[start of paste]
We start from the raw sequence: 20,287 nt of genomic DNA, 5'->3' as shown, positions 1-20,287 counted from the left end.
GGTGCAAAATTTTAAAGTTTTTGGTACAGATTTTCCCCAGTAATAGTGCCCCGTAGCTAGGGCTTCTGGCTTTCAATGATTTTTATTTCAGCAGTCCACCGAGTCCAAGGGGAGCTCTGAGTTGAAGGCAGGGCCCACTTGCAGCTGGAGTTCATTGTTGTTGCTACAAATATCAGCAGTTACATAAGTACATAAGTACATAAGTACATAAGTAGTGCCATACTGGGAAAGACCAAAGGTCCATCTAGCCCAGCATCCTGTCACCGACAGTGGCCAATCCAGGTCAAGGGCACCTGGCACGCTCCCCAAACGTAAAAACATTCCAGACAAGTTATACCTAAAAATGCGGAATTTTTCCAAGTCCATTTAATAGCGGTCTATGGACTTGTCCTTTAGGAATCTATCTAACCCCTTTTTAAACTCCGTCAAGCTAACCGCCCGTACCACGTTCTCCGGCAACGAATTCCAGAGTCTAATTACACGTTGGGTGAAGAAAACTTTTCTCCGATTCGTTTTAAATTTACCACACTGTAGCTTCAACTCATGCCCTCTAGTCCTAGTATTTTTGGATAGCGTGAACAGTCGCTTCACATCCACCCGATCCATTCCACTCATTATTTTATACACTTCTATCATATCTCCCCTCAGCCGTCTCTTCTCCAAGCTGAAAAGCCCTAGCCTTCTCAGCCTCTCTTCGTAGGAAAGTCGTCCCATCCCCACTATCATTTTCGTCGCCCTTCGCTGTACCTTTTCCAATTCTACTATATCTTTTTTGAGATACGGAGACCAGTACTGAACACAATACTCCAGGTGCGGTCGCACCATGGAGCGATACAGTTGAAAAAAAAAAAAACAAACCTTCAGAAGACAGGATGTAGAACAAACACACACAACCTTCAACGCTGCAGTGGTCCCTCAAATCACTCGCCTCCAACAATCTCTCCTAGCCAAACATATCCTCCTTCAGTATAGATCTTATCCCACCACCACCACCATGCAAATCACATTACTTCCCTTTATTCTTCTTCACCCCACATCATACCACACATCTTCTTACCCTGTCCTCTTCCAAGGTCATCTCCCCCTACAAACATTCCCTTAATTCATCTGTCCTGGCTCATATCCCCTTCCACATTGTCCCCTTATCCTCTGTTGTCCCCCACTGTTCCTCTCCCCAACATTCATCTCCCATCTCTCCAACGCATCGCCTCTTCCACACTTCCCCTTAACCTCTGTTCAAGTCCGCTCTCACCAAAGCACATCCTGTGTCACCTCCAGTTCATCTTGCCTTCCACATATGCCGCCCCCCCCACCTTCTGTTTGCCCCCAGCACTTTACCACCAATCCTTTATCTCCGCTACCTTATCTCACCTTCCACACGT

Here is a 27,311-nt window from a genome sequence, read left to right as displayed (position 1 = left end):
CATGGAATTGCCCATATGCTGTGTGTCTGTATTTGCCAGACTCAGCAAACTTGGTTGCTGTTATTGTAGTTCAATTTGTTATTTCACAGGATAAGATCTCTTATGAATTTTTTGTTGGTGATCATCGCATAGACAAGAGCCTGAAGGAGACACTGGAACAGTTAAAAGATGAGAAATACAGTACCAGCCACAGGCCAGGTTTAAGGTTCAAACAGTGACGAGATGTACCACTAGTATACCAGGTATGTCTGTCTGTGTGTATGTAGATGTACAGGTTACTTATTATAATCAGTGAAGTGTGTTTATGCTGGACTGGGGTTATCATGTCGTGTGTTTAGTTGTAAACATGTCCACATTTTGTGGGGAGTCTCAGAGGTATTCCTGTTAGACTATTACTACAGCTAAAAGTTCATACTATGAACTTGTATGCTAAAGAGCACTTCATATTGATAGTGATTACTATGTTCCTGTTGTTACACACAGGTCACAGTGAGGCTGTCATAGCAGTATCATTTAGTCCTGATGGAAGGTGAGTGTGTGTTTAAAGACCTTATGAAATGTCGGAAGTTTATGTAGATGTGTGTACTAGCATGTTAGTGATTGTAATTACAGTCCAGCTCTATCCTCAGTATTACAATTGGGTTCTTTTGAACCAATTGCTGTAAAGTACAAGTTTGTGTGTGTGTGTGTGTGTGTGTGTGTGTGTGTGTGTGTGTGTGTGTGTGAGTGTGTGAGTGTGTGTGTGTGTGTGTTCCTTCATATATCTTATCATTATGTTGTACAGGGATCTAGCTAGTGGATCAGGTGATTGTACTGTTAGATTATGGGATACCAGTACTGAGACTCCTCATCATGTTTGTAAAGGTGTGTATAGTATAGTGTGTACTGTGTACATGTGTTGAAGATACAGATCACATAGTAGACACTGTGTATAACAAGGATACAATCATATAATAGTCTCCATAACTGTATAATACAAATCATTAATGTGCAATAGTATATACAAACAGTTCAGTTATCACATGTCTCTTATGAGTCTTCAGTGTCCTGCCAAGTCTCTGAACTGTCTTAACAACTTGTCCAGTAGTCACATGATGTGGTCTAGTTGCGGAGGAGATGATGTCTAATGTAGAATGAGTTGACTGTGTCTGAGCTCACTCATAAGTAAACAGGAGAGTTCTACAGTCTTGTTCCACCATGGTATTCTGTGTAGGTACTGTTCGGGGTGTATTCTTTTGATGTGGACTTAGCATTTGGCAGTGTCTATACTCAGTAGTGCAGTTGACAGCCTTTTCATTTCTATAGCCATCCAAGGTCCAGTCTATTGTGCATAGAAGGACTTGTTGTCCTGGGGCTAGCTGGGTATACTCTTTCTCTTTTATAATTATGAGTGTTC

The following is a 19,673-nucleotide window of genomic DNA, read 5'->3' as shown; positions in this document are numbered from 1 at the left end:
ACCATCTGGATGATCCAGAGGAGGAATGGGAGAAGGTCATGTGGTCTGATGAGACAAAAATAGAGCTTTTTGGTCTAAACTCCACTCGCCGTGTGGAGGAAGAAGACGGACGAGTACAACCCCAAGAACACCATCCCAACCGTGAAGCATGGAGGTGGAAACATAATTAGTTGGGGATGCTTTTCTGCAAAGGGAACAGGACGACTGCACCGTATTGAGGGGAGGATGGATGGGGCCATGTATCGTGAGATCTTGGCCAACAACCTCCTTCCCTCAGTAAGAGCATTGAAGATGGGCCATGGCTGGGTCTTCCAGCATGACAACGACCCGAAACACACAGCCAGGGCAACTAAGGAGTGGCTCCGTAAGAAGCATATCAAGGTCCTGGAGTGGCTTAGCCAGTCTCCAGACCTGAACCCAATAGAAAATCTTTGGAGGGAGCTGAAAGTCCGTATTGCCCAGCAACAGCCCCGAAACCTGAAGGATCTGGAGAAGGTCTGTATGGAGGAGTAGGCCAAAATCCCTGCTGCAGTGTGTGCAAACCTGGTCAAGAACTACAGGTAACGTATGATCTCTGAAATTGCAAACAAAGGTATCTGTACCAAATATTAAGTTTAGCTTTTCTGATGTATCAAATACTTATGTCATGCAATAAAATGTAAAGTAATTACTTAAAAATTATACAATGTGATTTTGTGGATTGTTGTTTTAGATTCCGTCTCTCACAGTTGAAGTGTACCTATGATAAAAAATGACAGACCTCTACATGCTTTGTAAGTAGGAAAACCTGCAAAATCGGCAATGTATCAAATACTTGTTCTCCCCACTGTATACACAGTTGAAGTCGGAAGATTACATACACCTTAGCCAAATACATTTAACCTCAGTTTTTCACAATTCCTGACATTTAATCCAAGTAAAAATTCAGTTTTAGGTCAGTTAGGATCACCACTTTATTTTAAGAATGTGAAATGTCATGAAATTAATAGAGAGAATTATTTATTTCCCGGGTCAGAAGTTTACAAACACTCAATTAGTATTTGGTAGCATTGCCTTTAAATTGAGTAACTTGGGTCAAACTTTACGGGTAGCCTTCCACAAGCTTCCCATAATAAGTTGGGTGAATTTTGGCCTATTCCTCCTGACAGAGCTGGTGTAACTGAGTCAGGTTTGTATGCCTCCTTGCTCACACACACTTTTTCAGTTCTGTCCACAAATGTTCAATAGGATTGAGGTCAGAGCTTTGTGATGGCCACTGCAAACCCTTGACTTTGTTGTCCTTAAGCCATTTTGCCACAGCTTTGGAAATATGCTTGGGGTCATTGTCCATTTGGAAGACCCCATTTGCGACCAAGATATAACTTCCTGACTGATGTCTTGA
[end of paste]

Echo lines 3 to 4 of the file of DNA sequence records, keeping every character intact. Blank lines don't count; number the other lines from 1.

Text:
Here is a 27,311-nt window from a genome sequence, read left to right as displayed (position 1 = left end):
CATGGAATTGCCCATATGCTGTGTGTCTGTATTTGCCAGACTCAGCAAACTTGGTTGCTGTTATTGTAGTTCAATTTGTTATTTCACAGGATAAGATCTCTTATGAATTTTTTGTTGGTGATCATCGCATAGACAAGAGCCTGAAGGAGACACTGGAACAGTTAAAAGATGAGAAATACAGTACCAGCCACAGGCCAGGTTTAAGGTTCAAACAGTGACGAGATGTACCACTAGTATACCAGGTATGTCTGTCTGTGTGTATGTAGATGTACAGGTTACTTATTATAATCAGTGAAGTGTGTTTATGCTGGACTGGGGTTATCATGTCGTGTGTTTAGTTGTAAACATGTCCACATTTTGTGGGGAGTCTCAGAGGTATTCCTGTTAGACTATTACTACAGCTAAAAGTTCATACTATGAACTTGTATGCTAAAGAGCACTTCATATTGATAGTGATTACTATGTTCCTGTTGTTACACACAGGTCACAGTGAGGCTGTCATAGCAGTATCATTTAGTCCTGATGGAAGGTGAGTGTGTGTTTAAAGACCTTATGAAATGTCGGAAGTTTATGTAGATGTGTGTACTAGCATGTTAGTGATTGTAATTACAGTCCAGCTCTATCCTCAGTATTACAATTGGGTTCTTTTGAACCAATTGCTGTAAAGTACAAGTTTGTGTGTGTGTGTGTGTGTGTGTGTGTGTGTGTGTGTGTGTGTGTGTGTGAGTGTGTGAGTGTGTGTGTGTGTGTGTTCCTTCATATATCTTATCATTATGTTGTACAGGGATCTAGCTAGTGGATCAGGTGATTGTACTGTTAGATTATGGGATACCAGTACTGAGACTCCTCATCATGTTTGTAAAGGTGTGTATAGTATAGTGTGTACTGTGTACATGTGTTGAAGATACAGATCACATAGTAGACACTGTGTATAACAAGGATACAATCATATAATAGTCTCCATAACTGTATAATACAAATCATTAATGTGCAATAGTATATACAAACAGTTCAGTTATCACATGTCTCTTATGAGTCTTCAGTGTCCTGCCAAGTCTCTGAACTGTCTTAACAACTTGTCCAGTAGTCACATGATGTGGTCTAGTTGCGGAGGAGATGATGTCTAATGTAGAATGAGTTGACTGTGTCTGAGCTCACTCATAAGTAAACAGGAGAGTTCTACAGTCTTGTTCCACCATGGTATTCTGTGTAGGTACTGTTCGGGGTGTATTCTTTTGATGTGGACTTAGCATTTGGCAGTGTCTATACTCAGTAGTGCAGTTGACAGCCTTTTCATTTCTATAGCCATCCAAGGTCCAGTCTATTGTGCATAGAAGGACTTGTTGTCCTGGGGCTAGCTGGGTATACTCTTTCTCTTTTATAATTATGAGTGTTC